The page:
While I know it's been suggested that players review the cards in packs new to them before playing, as you mention some players enjoy the surprise of seeing new cards as they appear. And honestly I won't really remember reviewing dozens of cards before a game as well as I do when they are used in play. Not to mention the extra time it would take to review so many cards among several players.

So my recommendation is to play first time packs using World Peace. Then the cards are a fun, thematic surprise, but without the "take that" issues. Players can see and learn the new potential attack/defense options without being affected by them while playing (and enjoying) the game.

After that, it's their call as to whether or not to take the gloves off or use World Peace anyway. But I don't think we can make an informed decision about our preferred way without playing through the packs at least once first.

Now how to inform first time players about the potential issues? Not a clue. Once the game hits retail there will be a lot of customers who never come to BGG and all they'll have to go on will be the material in the box, which does have the recommended first game setup which does help.

In case anyone is wondering about my views of this game because of my concerns for new players and the potential "take that" mechanics, I think Unfair is a great game and enjoy it with and without those mechanics. Unfair is such a flexible game it really can be tailored to your group's preferred style of play. And it's just plain fun!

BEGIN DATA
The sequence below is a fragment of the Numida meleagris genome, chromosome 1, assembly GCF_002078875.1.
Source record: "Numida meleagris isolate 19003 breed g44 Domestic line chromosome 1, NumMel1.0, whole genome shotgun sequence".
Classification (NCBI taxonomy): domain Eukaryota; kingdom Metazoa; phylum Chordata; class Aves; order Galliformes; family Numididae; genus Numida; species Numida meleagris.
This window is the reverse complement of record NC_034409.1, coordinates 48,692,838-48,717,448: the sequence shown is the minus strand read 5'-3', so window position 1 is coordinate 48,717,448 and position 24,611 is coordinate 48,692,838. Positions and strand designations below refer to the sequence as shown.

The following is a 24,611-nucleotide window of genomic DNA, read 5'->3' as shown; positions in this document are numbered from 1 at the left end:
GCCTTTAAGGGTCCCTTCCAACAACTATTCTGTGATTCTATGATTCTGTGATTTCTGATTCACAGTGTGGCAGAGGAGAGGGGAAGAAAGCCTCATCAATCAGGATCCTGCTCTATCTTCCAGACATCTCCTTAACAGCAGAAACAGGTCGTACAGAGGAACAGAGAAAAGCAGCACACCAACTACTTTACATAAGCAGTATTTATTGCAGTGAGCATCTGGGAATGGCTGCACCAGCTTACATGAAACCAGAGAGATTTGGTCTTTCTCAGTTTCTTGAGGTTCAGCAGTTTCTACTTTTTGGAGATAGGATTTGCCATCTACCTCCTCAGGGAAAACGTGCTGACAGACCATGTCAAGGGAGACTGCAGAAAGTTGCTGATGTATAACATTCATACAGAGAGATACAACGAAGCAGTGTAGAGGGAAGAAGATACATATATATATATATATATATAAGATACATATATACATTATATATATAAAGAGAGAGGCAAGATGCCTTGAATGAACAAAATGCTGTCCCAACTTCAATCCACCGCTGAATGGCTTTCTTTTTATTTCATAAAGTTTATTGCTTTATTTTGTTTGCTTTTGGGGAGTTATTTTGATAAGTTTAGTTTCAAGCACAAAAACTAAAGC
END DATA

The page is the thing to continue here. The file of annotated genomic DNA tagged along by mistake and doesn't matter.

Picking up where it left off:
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Kim Brebach
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Yes indeed - many who know their group well will tend to play with or without World Peace early on as their preferences dictate.

We will stress the importance of the first game setup in future versions of the rules.

Our main chance of reaching the non-bgg folk is through reviewers and then word of mouth. We are advising the next crop of reviewers about the recommended first game setup and hope this will trickle through alpha players and BGG types into the gaming public.

Curiously - in public testing we saw very little first game aggression from players as they learned the game. And lessons about when to attack or not seemed to be learned within 1 game as the optimal builder / blueprint chaser usually comes out ahead of the randomly unstrategic aggressive player.
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Kim Brebach
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For those interested in the strategic role of event play in Unfair we did a pretty deep pictorial delve into it our piece about the Unfair game experience here.